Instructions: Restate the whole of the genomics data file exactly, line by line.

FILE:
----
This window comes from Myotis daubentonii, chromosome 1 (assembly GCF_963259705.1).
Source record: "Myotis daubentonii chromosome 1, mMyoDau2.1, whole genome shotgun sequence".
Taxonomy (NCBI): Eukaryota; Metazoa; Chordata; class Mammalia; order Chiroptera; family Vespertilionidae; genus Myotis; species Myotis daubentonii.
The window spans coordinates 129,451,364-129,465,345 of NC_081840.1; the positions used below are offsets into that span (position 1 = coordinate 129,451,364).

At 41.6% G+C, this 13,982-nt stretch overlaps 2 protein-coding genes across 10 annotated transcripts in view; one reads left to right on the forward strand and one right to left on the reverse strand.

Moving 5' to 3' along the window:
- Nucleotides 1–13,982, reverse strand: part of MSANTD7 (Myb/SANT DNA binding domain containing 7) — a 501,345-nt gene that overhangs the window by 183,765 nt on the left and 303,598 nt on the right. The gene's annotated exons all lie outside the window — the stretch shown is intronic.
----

This window comes from Myotis daubentonii, chromosome 1 (assembly GCF_963259705.1).
Source record: "Myotis daubentonii chromosome 1, mMyoDau2.1, whole genome shotgun sequence".
Taxonomy (NCBI): Eukaryota; Metazoa; Chordata; class Mammalia; order Chiroptera; family Vespertilionidae; genus Myotis; species Myotis daubentonii.
The window spans coordinates 129,451,364-129,465,345 of NC_081840.1; the positions used below are offsets into that span (position 1 = coordinate 129,451,364).

At 41.6% G+C, this 13,982-nt stretch overlaps 2 protein-coding genes across 10 annotated transcripts in view; one reads left to right on the forward strand and one right to left on the reverse strand.

Moving 5' to 3' along the window:
- Nucleotides 1–13,982, reverse strand: part of MSANTD7 (Myb/SANT DNA binding domain containing 7) — a 501,345-nt gene that overhangs the window by 183,765 nt on the left and 303,598 nt on the right. The gene's annotated exons all lie outside the window — the stretch shown is intronic.